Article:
Canadian Consulting Engineer

PUBLIC RELATIONS: What’s in a name?

The national organization of consulting engineers in the U.S. has decided that "consulting engineer" is a poorly understood term, and has decided to change its title accordingly. The board of director...

August 1, 2001  Canadian Consulting Engineer

The national organization of consulting engineers in the U.S. has decided that “consulting engineer” is a poorly understood term, and has decided to change its title accordingly. The board of directors of the former American Council of Consulting Engineers voted unanimously in May to change its name to the American Council of Engineering Companies.

The decision was made after a public relations firm did research and found that the term “consulting engineer” did not mean much to the general public, nor to the courts or others outside the engineering industry. The new name, however, tested well among outside groups as well as the ACEC’s member firms.

The president of the organization said: “This is an important development for ACEC, whose origins date back nearly a century…. We are still consulting engineers, but our practice has grown widely and the new name better describes that we are an association of companies rather than individuals.”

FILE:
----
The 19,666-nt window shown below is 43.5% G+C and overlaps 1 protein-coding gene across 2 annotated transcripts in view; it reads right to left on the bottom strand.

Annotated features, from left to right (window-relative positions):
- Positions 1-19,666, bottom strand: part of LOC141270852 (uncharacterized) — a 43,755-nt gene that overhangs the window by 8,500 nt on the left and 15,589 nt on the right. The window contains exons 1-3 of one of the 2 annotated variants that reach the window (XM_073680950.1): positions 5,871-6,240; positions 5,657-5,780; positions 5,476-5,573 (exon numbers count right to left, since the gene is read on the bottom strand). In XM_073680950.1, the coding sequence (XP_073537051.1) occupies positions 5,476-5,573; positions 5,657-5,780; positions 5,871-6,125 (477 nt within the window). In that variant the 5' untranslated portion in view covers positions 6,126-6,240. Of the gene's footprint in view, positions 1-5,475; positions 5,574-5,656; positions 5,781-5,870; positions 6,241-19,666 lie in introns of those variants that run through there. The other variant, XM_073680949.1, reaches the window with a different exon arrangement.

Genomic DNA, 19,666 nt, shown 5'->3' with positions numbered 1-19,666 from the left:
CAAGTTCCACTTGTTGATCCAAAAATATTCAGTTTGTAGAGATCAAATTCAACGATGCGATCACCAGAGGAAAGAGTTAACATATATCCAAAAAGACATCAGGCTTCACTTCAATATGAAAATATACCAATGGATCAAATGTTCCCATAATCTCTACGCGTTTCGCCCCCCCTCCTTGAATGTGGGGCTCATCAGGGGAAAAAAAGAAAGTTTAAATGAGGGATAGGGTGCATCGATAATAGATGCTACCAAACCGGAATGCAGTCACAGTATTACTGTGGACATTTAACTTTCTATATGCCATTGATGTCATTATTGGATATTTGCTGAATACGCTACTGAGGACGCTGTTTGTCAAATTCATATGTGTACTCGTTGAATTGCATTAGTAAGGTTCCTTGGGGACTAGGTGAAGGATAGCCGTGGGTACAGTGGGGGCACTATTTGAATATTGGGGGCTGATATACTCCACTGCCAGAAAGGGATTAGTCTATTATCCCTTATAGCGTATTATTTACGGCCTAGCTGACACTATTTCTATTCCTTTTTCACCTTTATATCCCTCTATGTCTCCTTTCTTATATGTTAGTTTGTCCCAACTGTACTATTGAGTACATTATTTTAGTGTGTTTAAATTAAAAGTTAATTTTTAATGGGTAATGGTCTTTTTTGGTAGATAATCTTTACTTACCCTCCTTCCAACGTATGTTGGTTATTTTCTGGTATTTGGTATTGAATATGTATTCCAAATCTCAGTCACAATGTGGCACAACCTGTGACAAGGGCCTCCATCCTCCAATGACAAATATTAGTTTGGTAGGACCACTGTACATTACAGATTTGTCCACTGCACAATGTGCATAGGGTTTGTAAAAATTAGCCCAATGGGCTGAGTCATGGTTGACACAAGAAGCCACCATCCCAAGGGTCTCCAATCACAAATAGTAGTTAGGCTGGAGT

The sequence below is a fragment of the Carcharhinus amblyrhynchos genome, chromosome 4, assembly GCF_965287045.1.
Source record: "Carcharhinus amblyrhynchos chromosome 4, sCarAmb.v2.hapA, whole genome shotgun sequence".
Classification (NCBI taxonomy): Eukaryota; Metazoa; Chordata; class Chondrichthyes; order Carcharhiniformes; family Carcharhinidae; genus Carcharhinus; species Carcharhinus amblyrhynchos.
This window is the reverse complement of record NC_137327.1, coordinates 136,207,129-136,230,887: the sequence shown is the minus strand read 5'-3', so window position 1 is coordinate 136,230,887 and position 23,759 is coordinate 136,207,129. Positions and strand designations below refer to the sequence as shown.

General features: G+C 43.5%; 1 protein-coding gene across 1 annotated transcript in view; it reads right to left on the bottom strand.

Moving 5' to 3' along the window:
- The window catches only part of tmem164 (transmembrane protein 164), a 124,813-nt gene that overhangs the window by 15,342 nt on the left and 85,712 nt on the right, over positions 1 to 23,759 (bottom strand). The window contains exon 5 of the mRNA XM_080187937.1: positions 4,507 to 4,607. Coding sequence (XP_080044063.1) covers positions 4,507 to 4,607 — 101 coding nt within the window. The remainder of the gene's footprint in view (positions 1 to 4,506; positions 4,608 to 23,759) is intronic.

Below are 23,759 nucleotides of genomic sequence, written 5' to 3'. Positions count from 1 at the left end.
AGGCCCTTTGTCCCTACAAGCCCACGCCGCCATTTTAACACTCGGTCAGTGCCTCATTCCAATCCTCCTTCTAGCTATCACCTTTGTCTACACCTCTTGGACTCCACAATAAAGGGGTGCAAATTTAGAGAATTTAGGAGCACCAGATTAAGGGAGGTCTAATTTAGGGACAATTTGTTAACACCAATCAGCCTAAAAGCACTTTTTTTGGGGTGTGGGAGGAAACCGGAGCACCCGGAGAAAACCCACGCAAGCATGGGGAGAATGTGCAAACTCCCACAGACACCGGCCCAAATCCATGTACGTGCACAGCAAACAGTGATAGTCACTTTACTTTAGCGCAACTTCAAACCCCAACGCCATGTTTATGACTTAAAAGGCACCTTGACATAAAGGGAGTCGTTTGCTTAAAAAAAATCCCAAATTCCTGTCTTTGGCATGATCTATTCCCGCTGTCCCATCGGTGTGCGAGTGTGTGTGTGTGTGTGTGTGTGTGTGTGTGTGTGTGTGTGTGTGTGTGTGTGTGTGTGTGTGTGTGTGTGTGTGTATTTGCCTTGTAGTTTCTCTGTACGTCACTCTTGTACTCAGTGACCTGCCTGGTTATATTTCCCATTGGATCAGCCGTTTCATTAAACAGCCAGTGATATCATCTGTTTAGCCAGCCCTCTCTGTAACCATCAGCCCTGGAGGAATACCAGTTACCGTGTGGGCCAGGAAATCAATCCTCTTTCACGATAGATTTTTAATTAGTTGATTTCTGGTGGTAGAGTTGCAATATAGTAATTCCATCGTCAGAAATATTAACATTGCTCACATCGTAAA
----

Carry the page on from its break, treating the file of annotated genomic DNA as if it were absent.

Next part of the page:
The Association of Consulting Engineers of Canada has no current plans to abandon the term “consulting engineer.” On the contrary; executive director Tim Page points out that some larger firms here even think they should be moving in the opposite direction to that taken by the Americans i.e. that firms would be wise to promote the broader consulting side of business rather than their traditional core engineering role.

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AWARDS: First recognition in Saskatchewan

Consulting Engineers of Saskatchewan announced the winners of its first Annual Awards of Excellence in June. Winners were UMA Engineering for the Canadian Light Source Synchrotron Facility (see CCE December 2000). UMA is doing project construction management and engineering for the conventional facility, and support engineering for the $174 million science facilities. Subconsultants include AMEC Earth & Environmental, Dr. Bruce Sparling and BKL. UMA won another award of excellence for the Town of Biggar Treated Sewage Effluent Disposal project, done in association with Henry Perspectives.

Stantec Consulting won an award of excellence for the Grant Road Park Detention Facility, which was constructed last year to provide improved flood protection for residents of Whitmore Park in South Regina. Bosgoed Project Consultants won an award of merit for the Treaty Four Governance Centre, Fort Qu’Appelle, Saskatchewan, a First Nations complex including legislative assembly and office. The first phase opened in September 2000 and was built by a workforce made up of 65% First Nations people.

PRACTICE: Quebec consulting engineers resist union salary rates